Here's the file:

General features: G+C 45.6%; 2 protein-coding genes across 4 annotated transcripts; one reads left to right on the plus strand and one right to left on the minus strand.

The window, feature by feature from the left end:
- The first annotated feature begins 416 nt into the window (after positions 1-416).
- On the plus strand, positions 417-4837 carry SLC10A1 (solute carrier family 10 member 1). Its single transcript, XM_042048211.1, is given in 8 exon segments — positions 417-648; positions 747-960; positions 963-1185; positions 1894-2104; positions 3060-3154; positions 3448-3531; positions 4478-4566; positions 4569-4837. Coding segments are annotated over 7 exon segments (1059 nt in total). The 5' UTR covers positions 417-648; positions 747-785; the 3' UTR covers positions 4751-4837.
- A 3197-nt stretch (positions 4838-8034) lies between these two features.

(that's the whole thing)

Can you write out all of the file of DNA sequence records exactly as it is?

General features: G+C 45.6%; 2 protein-coding genes across 4 annotated transcripts; one reads left to right on the plus strand and one right to left on the minus strand.

The window, feature by feature from the left end:
- The first annotated feature begins 416 nt into the window (after positions 1-416).
- On the plus strand, positions 417-4837 carry SLC10A1 (solute carrier family 10 member 1). Its single transcript, XM_042048211.1, is given in 8 exon segments — positions 417-648; positions 747-960; positions 963-1185; positions 1894-2104; positions 3060-3154; positions 3448-3531; positions 4478-4566; positions 4569-4837. Coding segments are annotated over 7 exon segments (1059 nt in total). The 5' UTR covers positions 417-648; positions 747-785; the 3' UTR covers positions 4751-4837.
- A 3197-nt stretch (positions 4838-8034) lies between these two features.